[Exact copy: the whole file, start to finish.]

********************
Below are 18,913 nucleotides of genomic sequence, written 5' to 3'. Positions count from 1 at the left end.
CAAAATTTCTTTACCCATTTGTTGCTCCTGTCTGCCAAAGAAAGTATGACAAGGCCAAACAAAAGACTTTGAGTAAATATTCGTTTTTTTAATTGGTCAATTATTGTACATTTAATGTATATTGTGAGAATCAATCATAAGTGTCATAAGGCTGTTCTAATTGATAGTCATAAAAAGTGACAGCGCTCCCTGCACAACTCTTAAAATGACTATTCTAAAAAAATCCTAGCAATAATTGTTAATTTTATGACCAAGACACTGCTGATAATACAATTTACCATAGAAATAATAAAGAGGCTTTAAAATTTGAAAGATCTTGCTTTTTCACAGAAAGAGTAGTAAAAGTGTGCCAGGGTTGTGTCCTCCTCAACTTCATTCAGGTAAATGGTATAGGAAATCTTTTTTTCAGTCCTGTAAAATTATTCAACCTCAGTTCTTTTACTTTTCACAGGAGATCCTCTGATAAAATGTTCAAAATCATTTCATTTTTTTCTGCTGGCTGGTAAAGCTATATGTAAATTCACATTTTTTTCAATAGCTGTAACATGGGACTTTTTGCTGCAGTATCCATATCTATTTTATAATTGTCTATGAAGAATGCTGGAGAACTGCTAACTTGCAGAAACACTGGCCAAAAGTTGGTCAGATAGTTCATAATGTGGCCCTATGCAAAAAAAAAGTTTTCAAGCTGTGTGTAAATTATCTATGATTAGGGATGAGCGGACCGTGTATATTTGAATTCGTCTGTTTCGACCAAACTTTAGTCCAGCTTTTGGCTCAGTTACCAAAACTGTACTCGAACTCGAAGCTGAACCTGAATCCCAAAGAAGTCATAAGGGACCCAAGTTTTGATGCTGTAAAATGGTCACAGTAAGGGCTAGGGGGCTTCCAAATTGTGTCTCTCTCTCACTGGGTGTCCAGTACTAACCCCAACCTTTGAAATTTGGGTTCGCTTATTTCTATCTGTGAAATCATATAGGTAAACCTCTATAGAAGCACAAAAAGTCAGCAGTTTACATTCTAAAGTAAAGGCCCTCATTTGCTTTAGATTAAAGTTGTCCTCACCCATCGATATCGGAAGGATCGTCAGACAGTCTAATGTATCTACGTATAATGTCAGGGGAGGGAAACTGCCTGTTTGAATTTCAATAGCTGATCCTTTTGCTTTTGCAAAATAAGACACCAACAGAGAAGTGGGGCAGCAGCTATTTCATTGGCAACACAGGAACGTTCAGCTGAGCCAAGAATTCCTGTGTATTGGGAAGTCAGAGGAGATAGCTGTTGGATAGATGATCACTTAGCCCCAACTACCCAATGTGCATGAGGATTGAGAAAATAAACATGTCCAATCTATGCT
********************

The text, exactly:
Below are 18,913 nucleotides of genomic sequence, written 5' to 3'. Positions count from 1 at the left end.
CAAAATTTCTTTACCCATTTGTTGCTCCTGTCTGCCAAAGAAAGTATGACAAGGCCAAACAAAAGACTTTGAGTAAATATTCGTTTTTTTAATTGGTCAATTATTGTACATTTAATGTATATTGTGAGAATCAATCATAAGTGTCATAAGGCTGTTCTAATTGATAGTCATAAAAAGTGACAGCGCTCCCTGCACAACTCTTAAAATGACTATTCTAAAAAAATCCTAGCAATAATTGTTAATTTTATGACCAAGACACTGCTGATAATACAATTTACCATAGAAATAATAAAGAGGCTTTAAAATTTGAAAGATCTTGCTTTTTCACAGAAAGAGTAGTAAAAGTGTGCCAGGGTTGTGTCCTCCTCAACTTCATTCAGGTAAATGGTATAGGAAATCTTTTTTTCAGTCCTGTAAAATTATTCAACCTCAGTTCTTTTACTTTTCACAGGAGATCCTCTGATAAAATGTTCAAAATCATTTCATTTTTTTCTGCTGGCTGGTAAAGCTATATGTAAATTCACATTTTTTTCAATAGCTGTAACATGGGACTTTTTGCTGCAGTATCCATATCTATTTTATAATTGTCTATGAAGAATGCTGGAGAACTGCTAACTTGCAGAAACACTGGCCAAAAGTTGGTCAGATAGTTCATAATGTGGCCCTATGCAAAAAAAAAGTTTTCAAGCTGTGTGTAAATTATCTATGATTAGGGATGAGCGGACCGTGTATATTTGAATTCGTCTGTTTCGACCAAACTTTAGTCCAGCTTTTGGCTCAGTTACCAAAACTGTACTCGAACTCGAAGCTGAACCTGAATCCCAAAGAAGTCATAAGGGACCCAAGTTTTGATGCTGTAAAATGGTCACAGTAAGGGCTAGGGGGCTTCCAAATTGTGTCTCTCTCTCACTGGGTGTCCAGTACTAACCCCAACCTTTGAAATTTGGGTTCGCTTATTTCTATCTGTGAAATCATATAGGTAAACCTCTATAGAAGCACAAAAAGTCAGCAGTTTACATTCTAAAGTAAAGGCCCTCATTTGCTTTAGATTAAAGTTGTCCTCACCCATCGATATCGGAAGGATCGTCAGACAGTCTAATGTATCTACGTATAATGTCAGGGGAGGGAAACTGCCTGTTTGAATTTCAATAGCTGATCCTTTTGCTTTTGCAAAATAAGACACCAACAGAGAAGTGGGGCAGCAGCTATTTCATTGGCAACACAGGAACGTTCAGCTGAGCCAAGAATTCCTGTGTATTGGGAAGTCAGAGGAGATAGCTGTTGGATAGATGATCACTTAGCCCCAACTACCCAATGTGCATGAGGATTGAGAAAATAAACATGTCCAATCTATGCT